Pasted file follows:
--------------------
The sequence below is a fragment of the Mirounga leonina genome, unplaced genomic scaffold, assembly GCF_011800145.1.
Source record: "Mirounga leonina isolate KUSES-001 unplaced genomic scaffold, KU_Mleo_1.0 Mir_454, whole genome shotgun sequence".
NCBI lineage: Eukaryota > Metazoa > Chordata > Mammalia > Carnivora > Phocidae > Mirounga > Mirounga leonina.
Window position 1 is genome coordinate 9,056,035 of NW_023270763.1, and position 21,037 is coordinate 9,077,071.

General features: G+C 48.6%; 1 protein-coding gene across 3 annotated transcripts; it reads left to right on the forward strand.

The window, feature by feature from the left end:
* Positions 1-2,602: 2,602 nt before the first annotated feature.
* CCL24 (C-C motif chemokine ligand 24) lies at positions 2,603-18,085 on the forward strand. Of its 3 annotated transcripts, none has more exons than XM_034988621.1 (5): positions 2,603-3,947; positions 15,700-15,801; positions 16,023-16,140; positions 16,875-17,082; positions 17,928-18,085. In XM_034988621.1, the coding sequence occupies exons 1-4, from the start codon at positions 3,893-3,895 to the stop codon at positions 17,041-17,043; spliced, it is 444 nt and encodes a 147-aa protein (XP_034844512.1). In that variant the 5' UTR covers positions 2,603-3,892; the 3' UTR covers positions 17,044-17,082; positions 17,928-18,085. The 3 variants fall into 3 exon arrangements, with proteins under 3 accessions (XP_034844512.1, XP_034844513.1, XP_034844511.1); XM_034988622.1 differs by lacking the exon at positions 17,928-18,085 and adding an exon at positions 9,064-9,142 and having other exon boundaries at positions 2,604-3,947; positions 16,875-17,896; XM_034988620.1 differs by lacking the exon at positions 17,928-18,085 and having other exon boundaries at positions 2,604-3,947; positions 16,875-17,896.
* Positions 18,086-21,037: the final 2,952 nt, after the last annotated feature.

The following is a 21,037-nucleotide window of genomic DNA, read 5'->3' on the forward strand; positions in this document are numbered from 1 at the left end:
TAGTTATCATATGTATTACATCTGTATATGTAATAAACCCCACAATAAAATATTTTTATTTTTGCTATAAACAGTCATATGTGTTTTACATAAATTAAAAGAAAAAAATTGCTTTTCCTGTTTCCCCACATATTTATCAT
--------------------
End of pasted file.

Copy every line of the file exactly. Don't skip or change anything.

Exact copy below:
The sequence below is a fragment of the Mirounga leonina genome, unplaced genomic scaffold, assembly GCF_011800145.1.
Source record: "Mirounga leonina isolate KUSES-001 unplaced genomic scaffold, KU_Mleo_1.0 Mir_454, whole genome shotgun sequence".
NCBI lineage: Eukaryota > Metazoa > Chordata > Mammalia > Carnivora > Phocidae > Mirounga > Mirounga leonina.
Window position 1 is genome coordinate 9,056,035 of NW_023270763.1, and position 21,037 is coordinate 9,077,071.

General features: G+C 48.6%; 1 protein-coding gene across 3 annotated transcripts; it reads left to right on the forward strand.

The window, feature by feature from the left end:
* Positions 1-2,602: 2,602 nt before the first annotated feature.
* CCL24 (C-C motif chemokine ligand 24) lies at positions 2,603-18,085 on the forward strand. Of its 3 annotated transcripts, none has more exons than XM_034988621.1 (5): positions 2,603-3,947; positions 15,700-15,801; positions 16,023-16,140; positions 16,875-17,082; positions 17,928-18,085. In XM_034988621.1, the coding sequence occupies exons 1-4, from the start codon at positions 3,893-3,895 to the stop codon at positions 17,041-17,043; spliced, it is 444 nt and encodes a 147-aa protein (XP_034844512.1). In that variant the 5' UTR covers positions 2,603-3,892; the 3' UTR covers positions 17,044-17,082; positions 17,928-18,085. The 3 variants fall into 3 exon arrangements, with proteins under 3 accessions (XP_034844512.1, XP_034844513.1, XP_034844511.1); XM_034988622.1 differs by lacking the exon at positions 17,928-18,085 and adding an exon at positions 9,064-9,142 and having other exon boundaries at positions 2,604-3,947; positions 16,875-17,896; XM_034988620.1 differs by lacking the exon at positions 17,928-18,085 and having other exon boundaries at positions 2,604-3,947; positions 16,875-17,896.
* Positions 18,086-21,037: the final 2,952 nt, after the last annotated feature.

The following is a 21,037-nucleotide window of genomic DNA, read 5'->3' on the forward strand; positions in this document are numbered from 1 at the left end:
TAGTTATCATATGTATTACATCTGTATATGTAATAAACCCCACAATAAAATATTTTTATTTTTGCTATAAACAGTCATATGTGTTTTACATAAATTAAAAGAAAAAAATTGCTTTTCCTGTTTCCCCACATATTTATCAT